The state nursing board has the power under state law to revoke a license in the case of a refusal to submit to a board-ordered mental health examination, the Court of Appeal of California, First Appellate District, Division Two held September 26 (Ophelia Lee v. Board of Registered Nursing).
Ophelia Lee, the nurse whose license was at issue, was working at Eden Medical Center in the Bay area in 2007 when she complained to her supervisors about two separate series of incidents.
Lee believed that she was the subject of bullying and racial discrimination by her supervisor and other nurses based on her Chinese ethnicity, and that she was being stalked by a man named Tony Chen. Chen, she claimed, had been stalking her for the last nine years and had also begun to stalk a doctor at Eden. But when that doctor was contacted by hospital authorities, so many details of Lee’s story were found to be inaccurate that Eden’s Human Resource Director, Phyllis Weiss, had Lee report for an evaluation by a doctor in the hospital’s occupational health clinic.
That doctor found that Lee was not fit for duty, after which Weiss ordered Lee to report for a psychiatric evaluation before she could return to work. A psychiatrist who evaluated Lee diagnosed her as having a psychotic disorder, manifested by paranoid delusions, and also concluded that she was not fit for duty.
Following that diagnosis, the hospital placed Lee on medical leave and informed her that she would need to submit to treatment before she could resume work. Lee however, failed to communicate with the hospital during her absence. Eventually, the hospital terminated her employment and informed the state’s Board of Nursing about its concerns. A lawsuit against the hospital followed, with Lee alleging racial discrimination and labor and contract violations, but her claims were eventually dismissed.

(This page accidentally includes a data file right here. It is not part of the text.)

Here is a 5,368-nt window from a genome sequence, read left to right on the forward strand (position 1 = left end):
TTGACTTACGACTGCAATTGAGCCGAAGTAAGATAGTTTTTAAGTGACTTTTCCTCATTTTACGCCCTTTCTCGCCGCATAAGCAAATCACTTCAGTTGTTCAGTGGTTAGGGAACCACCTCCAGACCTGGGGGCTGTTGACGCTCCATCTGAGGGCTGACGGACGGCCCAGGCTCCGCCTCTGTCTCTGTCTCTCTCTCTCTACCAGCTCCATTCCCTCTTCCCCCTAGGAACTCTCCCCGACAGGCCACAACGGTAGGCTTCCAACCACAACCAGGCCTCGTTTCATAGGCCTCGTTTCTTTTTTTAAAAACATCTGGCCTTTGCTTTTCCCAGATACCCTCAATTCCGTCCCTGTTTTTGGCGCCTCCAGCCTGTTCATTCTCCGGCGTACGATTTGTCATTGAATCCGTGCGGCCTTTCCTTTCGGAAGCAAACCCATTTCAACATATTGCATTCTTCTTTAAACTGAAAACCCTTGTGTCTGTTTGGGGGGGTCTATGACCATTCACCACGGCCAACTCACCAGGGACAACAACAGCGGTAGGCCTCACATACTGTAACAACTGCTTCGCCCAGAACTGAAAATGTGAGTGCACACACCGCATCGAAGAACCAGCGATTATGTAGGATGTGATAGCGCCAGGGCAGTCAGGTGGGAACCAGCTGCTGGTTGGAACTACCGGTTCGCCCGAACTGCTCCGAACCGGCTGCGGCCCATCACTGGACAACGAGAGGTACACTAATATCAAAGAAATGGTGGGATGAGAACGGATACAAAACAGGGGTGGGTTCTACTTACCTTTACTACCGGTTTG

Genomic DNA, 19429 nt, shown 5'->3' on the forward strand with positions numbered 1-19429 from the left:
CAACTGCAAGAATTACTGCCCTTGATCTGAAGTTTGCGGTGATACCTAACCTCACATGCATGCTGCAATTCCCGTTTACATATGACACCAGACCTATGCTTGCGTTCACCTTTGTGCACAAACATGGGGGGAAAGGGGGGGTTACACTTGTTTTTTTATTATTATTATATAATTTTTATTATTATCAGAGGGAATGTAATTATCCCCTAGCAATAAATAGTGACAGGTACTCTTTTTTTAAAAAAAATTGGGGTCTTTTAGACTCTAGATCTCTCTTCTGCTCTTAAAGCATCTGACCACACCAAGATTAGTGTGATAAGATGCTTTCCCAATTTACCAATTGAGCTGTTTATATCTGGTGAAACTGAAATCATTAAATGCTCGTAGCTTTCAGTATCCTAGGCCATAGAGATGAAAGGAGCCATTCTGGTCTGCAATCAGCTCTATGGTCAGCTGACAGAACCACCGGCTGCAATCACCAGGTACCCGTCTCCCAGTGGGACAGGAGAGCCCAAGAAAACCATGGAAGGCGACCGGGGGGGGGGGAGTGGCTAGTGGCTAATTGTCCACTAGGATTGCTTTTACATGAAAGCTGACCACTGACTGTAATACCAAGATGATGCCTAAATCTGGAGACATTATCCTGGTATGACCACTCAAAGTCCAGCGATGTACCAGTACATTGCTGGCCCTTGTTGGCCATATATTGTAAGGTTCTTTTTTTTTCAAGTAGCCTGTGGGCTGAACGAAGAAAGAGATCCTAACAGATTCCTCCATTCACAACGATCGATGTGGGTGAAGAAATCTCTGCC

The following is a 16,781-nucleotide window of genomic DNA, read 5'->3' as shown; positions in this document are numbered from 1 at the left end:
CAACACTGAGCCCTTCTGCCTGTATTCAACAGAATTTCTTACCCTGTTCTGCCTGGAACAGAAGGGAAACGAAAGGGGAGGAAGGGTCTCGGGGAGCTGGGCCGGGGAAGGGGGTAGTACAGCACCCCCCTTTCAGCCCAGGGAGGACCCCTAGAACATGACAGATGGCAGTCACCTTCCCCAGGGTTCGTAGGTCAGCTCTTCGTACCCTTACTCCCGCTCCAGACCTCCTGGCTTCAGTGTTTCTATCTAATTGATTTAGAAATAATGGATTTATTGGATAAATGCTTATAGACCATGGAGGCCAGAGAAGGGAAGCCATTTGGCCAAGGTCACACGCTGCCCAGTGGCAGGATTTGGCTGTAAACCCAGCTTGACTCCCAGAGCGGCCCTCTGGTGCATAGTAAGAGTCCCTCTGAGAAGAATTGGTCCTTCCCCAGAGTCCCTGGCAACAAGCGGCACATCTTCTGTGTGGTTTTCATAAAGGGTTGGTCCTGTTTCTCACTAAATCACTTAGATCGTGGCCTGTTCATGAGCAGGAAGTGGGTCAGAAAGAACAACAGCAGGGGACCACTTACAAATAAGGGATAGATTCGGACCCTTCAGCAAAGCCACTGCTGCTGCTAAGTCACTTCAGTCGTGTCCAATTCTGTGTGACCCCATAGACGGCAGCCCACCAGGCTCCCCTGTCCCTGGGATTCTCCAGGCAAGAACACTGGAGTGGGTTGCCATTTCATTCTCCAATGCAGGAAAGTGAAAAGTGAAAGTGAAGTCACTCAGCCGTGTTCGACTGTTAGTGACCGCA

The board ordered Lee to submit to a mental evaluation in 2009. Lee refused to see any mental health professional that she did not choose herself, and eventually she refused to submit to any evaluation at all. After a hearing, the board revoked Lee’s license for her failure to sit for an evaluation. Lee appealed, and the case made its way to the Court of Appeals.
Justice James Richman, writing for the court, noted that the board’s action was supported by a California statute that allows the board to order a licensee to submit to a mental evaluation if that person appears to be impaired, and allows the board to revoke the license of a professional who refuses to submit to such an evaluation. This had been the board’s sole basis for disciplining Lee and the court determined it was sufficient.
“All that is relevant is that Lee did not comply with the board’s order to submit to a mental evaluation,” Richman wrote. “Although Lee argues strenuously that the order should not have been made, the board’s power to make it cannot be the subject of dispute in the face of the Legislature’s declaration that ‘Protection of the public shall be the highest priority for the Board of Registered Nursing in exercising its… disciplinary functions.’”
© 2012 Professional Licensing Report, published by ProForum, a non-profit research group, www.plrnet.org. Reprinted by permission.
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